while federal authorities considered acts of domestic terror as 
a subset of criminal behavior.\11\ Following the September 11th 
attacks, Congress enacted the USA PATRIOT Act of 2001 (Patriot 
Act), which ushered in a dramatic shift in law enforcement 
authority.\12\ Title VIII of the Patriot Act changed the 
definition of domestic terrorism, added a number of crimes to 
the list of those labeled terrorism, and criminalized 
cyberterrorism.
---------------------------------------------------------------------------
    \11\National Consortium for the Study of Terrorism and Responses to 
Terrorism, Patterns of Intervention in Federal Terrorism Cases 7 (Aug. 
2011), https://www.dhs.gov/sites/default/files/publications/
OPSR_TP_Countermeasures-Patterns-Intervention-Federal-Terrorism-
Cases_Aug2011-508.pdf.
    \12\USA Patriot Act, Pub. L. No. 107-56, 115 Stat. 272 (2001).
---------------------------------------------------------------------------
    In 2005, the FBI established the National Security Branch 
(NSB) to merge its Counterterrorism Division, 
Counterintelligence Division, Directorate of Intelligence, 
Weapons of Mass Destruction Directorate, and Terrorist 
Screening Center. Only a year later, the DOJ created the 
National Security Division (NSD), which similarly brought 
together prosecution-focused counterterrorism operations and 
the Foreign Intelligence Surveillance Act (FISA) litigation 
sections. The NSB and NSD form the vanguard of the Nation's 
efforts to prevent and prosecute terrorism cases.
    In the last year, the FBI has changed the way it approaches 
domestic terrorism. In his testimony to the Senate Homeland 
Security Committee in 2019, FBI Director Christopher Wray, 
noted that terrorism, including domestic terrorism, remains the 
FBI's primary focus.\13\ Director Wray noted that white 
supremacists constitute the largest share of domestic 
terrorists and that white supremacists have perpetrated the 
``most lethal'' attacks in the last few years.\14\ According to 
Director Wray, the FBI arrested 107 individuals during fiscal 
year 2019 in connection with domestic terrorism investigations,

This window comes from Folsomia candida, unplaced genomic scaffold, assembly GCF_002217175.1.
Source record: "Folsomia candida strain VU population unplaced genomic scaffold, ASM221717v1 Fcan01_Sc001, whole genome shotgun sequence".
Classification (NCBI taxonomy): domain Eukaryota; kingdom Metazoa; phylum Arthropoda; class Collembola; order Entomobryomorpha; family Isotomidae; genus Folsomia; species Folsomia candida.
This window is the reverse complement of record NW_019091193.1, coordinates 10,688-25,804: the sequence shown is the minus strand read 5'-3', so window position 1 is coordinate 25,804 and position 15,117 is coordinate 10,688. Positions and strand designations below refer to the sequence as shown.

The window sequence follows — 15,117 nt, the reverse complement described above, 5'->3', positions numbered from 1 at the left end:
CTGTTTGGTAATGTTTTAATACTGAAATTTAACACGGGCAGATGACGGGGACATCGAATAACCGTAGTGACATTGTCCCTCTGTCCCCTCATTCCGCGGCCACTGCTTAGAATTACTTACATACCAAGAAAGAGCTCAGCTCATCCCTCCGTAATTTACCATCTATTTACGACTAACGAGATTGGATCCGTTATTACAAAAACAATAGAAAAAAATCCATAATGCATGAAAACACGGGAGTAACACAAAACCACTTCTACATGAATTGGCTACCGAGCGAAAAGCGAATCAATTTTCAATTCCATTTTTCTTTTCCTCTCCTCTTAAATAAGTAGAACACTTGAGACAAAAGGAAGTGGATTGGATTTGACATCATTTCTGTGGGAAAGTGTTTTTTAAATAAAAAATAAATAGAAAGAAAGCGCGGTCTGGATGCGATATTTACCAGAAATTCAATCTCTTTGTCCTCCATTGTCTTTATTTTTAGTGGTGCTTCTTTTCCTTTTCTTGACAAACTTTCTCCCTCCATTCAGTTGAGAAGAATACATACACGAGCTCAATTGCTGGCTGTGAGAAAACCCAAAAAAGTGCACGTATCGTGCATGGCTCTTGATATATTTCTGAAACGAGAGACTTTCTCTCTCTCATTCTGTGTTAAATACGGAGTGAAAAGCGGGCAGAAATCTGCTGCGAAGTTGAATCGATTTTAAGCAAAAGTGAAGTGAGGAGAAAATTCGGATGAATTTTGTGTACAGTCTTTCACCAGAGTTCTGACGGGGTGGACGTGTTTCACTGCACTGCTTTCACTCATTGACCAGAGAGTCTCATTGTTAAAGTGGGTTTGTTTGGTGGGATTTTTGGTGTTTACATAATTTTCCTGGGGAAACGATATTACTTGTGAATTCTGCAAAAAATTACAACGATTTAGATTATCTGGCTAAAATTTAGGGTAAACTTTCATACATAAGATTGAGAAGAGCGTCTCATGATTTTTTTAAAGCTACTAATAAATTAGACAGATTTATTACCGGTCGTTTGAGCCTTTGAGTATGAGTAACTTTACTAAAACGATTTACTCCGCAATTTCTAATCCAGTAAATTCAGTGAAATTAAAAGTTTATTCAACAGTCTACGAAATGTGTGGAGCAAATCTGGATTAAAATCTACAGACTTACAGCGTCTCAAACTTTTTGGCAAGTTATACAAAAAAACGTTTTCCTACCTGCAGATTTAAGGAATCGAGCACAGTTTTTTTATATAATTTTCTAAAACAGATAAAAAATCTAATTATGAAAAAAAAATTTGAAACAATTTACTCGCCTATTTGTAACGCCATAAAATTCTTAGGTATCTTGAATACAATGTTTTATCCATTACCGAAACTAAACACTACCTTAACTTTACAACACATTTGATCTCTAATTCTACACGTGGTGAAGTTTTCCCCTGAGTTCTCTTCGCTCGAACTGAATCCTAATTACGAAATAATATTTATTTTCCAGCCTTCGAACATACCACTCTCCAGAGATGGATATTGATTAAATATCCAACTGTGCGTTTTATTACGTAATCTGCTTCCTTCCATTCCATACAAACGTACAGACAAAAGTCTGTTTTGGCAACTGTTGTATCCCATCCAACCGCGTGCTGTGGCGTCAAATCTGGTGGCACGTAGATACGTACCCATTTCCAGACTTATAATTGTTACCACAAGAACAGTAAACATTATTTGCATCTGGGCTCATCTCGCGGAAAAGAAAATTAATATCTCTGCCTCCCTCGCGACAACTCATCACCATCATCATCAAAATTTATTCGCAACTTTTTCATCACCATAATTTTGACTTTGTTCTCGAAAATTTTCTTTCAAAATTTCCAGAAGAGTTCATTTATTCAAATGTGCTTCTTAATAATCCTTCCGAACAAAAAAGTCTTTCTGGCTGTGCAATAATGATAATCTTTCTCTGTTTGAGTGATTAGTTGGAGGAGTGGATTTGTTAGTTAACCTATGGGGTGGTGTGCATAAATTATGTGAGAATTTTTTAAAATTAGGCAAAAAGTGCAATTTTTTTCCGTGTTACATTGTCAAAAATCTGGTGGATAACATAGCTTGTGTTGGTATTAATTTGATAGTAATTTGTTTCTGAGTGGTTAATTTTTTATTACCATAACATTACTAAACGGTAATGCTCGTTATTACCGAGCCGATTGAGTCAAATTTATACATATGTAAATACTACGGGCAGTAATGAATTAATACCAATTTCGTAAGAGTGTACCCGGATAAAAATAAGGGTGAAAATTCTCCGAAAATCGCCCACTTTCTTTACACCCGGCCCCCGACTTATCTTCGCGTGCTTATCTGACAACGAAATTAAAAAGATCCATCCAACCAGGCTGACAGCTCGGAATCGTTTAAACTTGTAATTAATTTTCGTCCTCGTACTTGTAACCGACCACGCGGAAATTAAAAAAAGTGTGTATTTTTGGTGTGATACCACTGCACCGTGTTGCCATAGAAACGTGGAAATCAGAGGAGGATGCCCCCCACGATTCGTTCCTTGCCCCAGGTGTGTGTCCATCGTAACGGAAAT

which was ``close to the same number on the international 
terrorism front.''\15\ At any given time, the FBI has ``about 
900 [open] domestic terrorism investigations,'' a ``huge 
chunk'' of which ``involve racially motived violent 
extremists.''\16\ Of these, the most lethal ``over the last few 
years'' have involved white supremacists.\17\
---------------------------------------------------------------------------
    \13\Threats to the Homeland Before the S. Homeland Security & Gov. 
Aff. Comm., 116th Cong. (2019) (statement of Christopher Wray, FBI 
Director).
    \14\Id.
    \15\Id. Prior to this testimony, FBI Assistant Director for 
Counterterrorism Michael McGarrity testified before the Committee on 
Homeland Security that the FBI was investigating 850 domestic terrorism 
cases--and of those, about 40 percent involved racially motivated 
extremism, mostly white supremacist extremism. Confronting the Rise of 
Domestic Terrorism in the Homeland before the Comm. on Homeland Sec, 
116th Cong. (2019) (statement of Michael McGarrity, FBI Assistant 
Director). https://homeland.house.gov/activities/hearings/confronting-
the-rise-of-domestic-terrorism-in-the-homeland.
    \16\Id.
    \17\Id.
---------------------------------------------------------------------------

      II. HATE CRIMES AND DOMESTIC TERRORISM STATUTORY AUTHORITIES

    Federal law defines domestic terrorism as involving acts 
that are ``dangerous to human life that are a violation of the 
criminal laws of the United States or of any State; appear to